I am making excellent headway in my weekend reading. Finished up the eight stories in Agatha Christie's Double Sin. Six of them feature either Miss Marple or Hercule Poirot. Two of the stories are ghost stories or supernatural tales, which I didn't really care for. One had to do with a doll that moved around the sitting room of a seamstress shop and the other was a story about a medium and her last séance.
Ms. Christie's forte is her mysteries, that is for sure.
The title story, "Double Sin", has Hastings and M. Poirot off to visit a friend on the north Devon coast. On the journey they meet a young woman who is not as innocent as she appears. She and her aunt, who runs a small antiques shop, have double dipping (or double clipping) in mind for their client. Ah, but M. Poirot is not to be fooled.
Although Dame Agatha's writing if pretty straight forward, occasionally she delights with such flights of fancy as the following paragraph from "The Double Clue" about the disappearance of precious jewels:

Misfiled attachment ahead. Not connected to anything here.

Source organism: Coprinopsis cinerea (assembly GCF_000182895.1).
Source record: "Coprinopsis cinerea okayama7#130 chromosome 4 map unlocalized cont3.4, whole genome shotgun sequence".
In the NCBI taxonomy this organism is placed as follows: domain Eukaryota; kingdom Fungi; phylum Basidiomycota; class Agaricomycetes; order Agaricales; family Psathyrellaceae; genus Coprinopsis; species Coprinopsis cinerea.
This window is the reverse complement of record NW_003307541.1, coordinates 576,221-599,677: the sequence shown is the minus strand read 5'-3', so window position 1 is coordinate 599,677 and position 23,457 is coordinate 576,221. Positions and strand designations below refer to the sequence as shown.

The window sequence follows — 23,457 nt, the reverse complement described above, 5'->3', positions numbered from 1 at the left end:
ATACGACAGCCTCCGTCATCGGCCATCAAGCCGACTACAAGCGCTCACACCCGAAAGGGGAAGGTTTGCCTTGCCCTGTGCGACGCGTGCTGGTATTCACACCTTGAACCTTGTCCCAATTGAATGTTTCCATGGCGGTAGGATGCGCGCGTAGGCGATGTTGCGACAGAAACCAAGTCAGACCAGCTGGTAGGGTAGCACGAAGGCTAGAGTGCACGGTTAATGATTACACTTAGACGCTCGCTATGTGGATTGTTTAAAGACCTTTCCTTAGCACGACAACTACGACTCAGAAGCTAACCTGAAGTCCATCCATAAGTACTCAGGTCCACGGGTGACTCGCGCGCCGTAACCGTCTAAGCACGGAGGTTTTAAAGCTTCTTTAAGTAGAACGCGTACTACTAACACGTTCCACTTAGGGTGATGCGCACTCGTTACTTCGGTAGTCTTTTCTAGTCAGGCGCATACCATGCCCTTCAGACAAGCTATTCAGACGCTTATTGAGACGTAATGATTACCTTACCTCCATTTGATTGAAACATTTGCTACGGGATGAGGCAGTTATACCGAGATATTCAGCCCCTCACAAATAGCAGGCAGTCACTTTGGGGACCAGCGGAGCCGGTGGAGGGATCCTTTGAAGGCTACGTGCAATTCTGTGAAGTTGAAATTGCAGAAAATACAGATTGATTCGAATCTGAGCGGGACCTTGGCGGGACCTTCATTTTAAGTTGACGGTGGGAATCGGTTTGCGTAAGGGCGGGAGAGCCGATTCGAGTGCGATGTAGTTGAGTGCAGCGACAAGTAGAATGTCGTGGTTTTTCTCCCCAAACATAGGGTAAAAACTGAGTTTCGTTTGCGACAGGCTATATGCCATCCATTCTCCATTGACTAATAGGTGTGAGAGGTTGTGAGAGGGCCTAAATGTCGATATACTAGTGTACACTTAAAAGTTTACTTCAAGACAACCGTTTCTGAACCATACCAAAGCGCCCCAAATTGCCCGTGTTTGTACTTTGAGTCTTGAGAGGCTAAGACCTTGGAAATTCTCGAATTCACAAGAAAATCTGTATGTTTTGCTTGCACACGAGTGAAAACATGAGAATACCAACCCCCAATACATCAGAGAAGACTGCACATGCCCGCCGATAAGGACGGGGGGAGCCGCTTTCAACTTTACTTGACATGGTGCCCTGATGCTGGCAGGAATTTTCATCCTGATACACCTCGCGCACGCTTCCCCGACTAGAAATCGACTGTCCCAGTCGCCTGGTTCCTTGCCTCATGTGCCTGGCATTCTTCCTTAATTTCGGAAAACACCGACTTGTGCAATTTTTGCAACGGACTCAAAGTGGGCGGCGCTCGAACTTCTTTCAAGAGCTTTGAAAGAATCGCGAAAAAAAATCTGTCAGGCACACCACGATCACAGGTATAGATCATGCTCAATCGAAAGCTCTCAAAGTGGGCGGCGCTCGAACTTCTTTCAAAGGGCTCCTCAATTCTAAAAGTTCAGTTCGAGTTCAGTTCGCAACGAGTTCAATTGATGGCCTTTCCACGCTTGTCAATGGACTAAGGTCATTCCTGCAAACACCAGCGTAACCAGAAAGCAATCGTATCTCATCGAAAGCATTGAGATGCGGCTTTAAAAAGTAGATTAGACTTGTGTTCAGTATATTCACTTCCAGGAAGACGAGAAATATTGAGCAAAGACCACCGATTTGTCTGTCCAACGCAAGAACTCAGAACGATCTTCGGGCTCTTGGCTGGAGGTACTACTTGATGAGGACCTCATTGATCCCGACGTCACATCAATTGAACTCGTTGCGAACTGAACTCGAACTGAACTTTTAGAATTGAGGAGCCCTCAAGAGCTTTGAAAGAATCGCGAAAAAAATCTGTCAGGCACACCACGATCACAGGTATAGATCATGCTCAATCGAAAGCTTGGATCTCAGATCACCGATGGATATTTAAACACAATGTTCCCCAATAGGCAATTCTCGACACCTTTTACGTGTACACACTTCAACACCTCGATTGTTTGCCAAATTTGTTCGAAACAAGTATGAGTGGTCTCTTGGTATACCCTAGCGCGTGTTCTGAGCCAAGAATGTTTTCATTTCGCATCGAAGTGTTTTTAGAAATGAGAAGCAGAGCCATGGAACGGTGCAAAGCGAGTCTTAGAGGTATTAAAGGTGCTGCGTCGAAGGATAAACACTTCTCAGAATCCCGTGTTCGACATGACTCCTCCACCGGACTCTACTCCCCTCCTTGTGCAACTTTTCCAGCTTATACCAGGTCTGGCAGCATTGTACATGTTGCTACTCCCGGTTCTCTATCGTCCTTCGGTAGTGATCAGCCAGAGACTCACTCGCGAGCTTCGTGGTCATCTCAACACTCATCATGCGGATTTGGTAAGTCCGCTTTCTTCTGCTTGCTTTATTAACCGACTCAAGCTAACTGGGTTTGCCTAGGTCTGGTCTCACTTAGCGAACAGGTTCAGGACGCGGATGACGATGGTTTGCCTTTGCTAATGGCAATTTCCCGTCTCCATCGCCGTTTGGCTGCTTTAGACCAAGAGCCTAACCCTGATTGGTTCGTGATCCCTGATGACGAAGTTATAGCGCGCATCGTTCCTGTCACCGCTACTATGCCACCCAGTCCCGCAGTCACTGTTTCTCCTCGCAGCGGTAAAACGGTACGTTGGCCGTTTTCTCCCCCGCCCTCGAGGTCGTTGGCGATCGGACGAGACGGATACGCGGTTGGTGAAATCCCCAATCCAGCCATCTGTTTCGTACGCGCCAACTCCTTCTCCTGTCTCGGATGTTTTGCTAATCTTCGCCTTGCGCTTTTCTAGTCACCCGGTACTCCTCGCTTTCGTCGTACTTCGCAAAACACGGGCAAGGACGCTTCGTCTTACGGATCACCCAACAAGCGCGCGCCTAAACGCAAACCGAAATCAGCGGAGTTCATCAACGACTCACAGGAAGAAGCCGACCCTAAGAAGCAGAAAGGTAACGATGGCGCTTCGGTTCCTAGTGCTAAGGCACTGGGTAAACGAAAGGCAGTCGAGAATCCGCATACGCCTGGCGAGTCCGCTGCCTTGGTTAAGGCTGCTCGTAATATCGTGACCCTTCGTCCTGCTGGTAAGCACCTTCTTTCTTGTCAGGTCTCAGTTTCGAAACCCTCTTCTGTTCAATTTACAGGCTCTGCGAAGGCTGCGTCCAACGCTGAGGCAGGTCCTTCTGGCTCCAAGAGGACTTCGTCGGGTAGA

But we were destined to have a reminder of the Hardman case that afternoon. Without the least warning the door flew open, and a whirlwind in human form invaded our privacy, bringing with her a swirl of sables (it was as cold as only an English June day can be) and a hat rampant with slaughtered ospreys. Countess Vera Rossakoff was a somewhat disturbing personality.
And this funny little sentence spoken by you-know-who:
I am sorry to hurry you but I am keeping a taxi -- in case it should be necessary for me to go to Scotland Yard; and we Belgians, madame, we practice the thrift.
Can you not just hear David Suchet touching his moustaches and quoting that line in his clipped accent?